Having hobbled home after nine hours of quite literally shoving and chucking people around and being shoved and chucked around in turn, I would just like to testify — can I testify? — that sw’s comment wracked my exhausted body with the funnies, and then it made me cry, and then — and I mean this as the highest praise — it made me hurl. These three physical tributes to sw’s comment occurred with dizzying rapidity, one upon the other, after my coming across the following line, which is the best description of any literature, ever:

    Philip Roth and Milan Kundera. I would describe their fiction as “charming little fables about horsies and princes – but with erections.”


    Coetzee shows in his Tanner Lectures how the citation of fiction (that is, placing a rhetorical voice in the scare quotes of fiction) results in all sorts of interpretative problems about authority and the author’s intent, the ambiguity of communication and language, especially in the context of the imaginative, and the presumed and desired difference between the rhetorical voice(s) and the fictional ones.

    Quite so. And in doing this (“placing a rhetorical voice in the scare quotes of fiction”, as sw’s unimprovable description has it), Coetzee is — it can hardly be denied — executing a rhetorical ploy.

    In the mean time, sw, I am fascinated to learn of this phenomenon you call the “karaoke bar”. By the sound of it, it calls for more investigation.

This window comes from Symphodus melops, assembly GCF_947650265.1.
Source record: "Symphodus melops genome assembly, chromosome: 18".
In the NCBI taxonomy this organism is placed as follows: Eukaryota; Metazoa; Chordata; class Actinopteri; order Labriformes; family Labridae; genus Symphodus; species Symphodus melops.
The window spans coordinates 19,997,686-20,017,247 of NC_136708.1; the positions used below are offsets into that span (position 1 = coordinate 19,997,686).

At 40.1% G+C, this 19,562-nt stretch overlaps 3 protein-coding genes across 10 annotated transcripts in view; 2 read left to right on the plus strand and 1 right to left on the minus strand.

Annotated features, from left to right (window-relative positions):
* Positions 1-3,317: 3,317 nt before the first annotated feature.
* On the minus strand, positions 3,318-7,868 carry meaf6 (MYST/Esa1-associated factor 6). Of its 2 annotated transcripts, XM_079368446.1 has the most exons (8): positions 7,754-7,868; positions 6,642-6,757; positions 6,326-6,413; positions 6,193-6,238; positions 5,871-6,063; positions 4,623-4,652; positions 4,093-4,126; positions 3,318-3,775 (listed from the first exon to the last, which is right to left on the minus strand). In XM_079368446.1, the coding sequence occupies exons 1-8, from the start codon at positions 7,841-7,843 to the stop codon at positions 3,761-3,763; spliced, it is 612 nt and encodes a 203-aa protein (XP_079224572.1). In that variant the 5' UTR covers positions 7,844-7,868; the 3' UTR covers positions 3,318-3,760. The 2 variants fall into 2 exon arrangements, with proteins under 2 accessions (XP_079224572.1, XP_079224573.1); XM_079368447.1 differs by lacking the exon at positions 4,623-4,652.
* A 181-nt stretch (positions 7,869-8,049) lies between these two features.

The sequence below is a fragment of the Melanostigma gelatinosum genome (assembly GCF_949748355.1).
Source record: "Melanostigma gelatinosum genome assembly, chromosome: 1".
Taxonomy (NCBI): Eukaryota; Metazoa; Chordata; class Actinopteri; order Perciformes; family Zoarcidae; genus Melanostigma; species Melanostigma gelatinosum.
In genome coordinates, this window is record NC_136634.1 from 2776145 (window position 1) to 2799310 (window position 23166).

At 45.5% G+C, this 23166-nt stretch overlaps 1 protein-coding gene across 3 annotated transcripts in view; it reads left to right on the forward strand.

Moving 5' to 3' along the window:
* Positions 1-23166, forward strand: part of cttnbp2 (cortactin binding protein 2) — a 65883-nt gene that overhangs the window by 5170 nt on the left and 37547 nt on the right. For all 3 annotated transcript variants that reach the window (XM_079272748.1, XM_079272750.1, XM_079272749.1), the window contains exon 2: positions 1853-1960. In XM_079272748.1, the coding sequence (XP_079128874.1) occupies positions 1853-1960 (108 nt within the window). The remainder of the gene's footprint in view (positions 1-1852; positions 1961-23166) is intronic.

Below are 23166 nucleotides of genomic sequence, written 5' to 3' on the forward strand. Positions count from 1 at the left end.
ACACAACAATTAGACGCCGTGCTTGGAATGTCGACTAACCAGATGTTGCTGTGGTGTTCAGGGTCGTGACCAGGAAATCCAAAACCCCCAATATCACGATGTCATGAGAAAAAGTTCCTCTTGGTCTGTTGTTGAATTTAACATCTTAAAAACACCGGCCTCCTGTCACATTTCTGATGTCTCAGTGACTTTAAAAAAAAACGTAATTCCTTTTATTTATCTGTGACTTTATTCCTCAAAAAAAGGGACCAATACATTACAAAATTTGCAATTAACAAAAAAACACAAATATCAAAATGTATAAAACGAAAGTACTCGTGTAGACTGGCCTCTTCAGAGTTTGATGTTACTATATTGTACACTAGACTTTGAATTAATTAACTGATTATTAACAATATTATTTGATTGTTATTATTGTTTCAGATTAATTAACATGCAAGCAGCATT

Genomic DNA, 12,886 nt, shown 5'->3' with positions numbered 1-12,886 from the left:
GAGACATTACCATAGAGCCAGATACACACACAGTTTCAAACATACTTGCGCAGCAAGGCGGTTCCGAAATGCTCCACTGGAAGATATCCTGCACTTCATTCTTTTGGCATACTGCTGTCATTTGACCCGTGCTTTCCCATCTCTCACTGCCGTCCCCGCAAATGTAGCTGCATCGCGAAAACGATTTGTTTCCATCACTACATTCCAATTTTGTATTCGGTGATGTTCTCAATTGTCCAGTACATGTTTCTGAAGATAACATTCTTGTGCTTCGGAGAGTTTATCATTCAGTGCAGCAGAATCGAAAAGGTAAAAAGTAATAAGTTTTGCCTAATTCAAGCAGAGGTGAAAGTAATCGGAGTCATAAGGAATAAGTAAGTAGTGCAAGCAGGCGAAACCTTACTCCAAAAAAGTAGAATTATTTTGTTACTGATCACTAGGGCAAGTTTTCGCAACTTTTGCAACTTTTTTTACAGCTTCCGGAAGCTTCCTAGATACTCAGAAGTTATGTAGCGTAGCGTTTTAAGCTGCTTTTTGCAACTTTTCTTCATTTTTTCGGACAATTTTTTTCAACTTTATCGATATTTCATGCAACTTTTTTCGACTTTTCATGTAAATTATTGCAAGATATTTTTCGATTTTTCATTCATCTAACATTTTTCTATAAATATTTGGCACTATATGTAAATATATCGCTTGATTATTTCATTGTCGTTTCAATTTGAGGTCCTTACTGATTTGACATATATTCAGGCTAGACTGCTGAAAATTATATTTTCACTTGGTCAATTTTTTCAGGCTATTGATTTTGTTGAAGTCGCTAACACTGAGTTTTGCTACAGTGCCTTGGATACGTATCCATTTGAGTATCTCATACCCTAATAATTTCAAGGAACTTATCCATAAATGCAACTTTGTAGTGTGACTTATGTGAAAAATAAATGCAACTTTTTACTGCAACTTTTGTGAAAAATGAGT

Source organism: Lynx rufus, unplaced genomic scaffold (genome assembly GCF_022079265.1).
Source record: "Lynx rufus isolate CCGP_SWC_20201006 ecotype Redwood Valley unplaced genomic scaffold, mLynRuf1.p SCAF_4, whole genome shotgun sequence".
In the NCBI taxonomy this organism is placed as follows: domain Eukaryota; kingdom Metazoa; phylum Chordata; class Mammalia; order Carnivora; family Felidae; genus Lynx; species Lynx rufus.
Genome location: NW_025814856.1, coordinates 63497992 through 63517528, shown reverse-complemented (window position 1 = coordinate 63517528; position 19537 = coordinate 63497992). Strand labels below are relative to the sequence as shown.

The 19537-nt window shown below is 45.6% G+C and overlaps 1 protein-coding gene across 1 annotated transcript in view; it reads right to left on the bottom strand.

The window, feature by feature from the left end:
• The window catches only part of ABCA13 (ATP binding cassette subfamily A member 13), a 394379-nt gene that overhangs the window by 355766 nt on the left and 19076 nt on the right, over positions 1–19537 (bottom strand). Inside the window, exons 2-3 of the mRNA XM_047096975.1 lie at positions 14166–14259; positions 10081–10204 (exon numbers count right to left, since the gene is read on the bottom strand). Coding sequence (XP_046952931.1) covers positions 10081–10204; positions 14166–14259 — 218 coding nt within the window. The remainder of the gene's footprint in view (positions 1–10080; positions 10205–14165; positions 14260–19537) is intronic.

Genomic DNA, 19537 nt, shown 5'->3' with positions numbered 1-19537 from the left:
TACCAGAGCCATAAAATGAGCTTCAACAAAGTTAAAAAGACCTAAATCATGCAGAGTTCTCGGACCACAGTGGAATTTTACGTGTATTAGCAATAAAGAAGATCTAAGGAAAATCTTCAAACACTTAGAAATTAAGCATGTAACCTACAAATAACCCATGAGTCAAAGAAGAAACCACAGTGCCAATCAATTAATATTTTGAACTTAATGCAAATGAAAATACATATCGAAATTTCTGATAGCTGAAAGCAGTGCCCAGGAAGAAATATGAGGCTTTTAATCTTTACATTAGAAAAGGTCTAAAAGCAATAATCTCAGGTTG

John asks:

    Were you going for the Guardian’s fuck-count record in the book review?

    I did try. In terms of fucks-per-word-count it must be up there, but it is possible that there is a gnome somewhere in the bowels of the Guardian‘s offices whose purpose is to keep track of such things in an Excel spreadsheet, and even now is sadly shaking his head as he finds that my tally just fails to overtake the record set by a notorious column of Polly Toynbee’s.

  34. 34  Steven  April 27, 2008, 9:53 pm 

    By the way, I would also like to pay obeisance to this from sw’s #26:

    Hitchens’ flabby buffoonery about language and its “subtle relationship to truth”, where “subtle” is supposed to reflect back onto Hitchens’ own observation and not some actual characteristic of the relationships between language and truth


  35. 35  Jeff Hussein Strabone  April 27, 2008, 11:30 pm 

    I am reluctant to take the argument any further than I have so far lest, in my pursuit of precision, I cross over into foolishness. I certainly don’t think that no artist uses rhetoric or strives to persuade us of anything. I would prefer instead to reiterate my first point and leave it at that.

    This passage, however, is arrant knavery from SW:

    ‘Now, I went to a “karaoke bar” last night with a friend […] my friend does an excellent David Byrne but needs to do some work on the accents he deploys during renditions of his Britpop faves like Phil Collins and Rick Astley).’

    WTF? Why conceal that I am the friend in question from last night, and why associate me with Phil Collins—ghastly!—and Rick Astley? I neither like nor sing their work. Nor do I record what songs I sing.

    Finally, referring to me as ‘Professor’ is about as charming as calling Barack Obama ‘elitist’ or ‘arugula-eater’.

  36. 36  Steven  April 27, 2008, 11:41 pm 

    In a very real sense, Professor Strabone, you asked for it at #25, when you announced, Batman-like, that you were “a literary scholar by day”.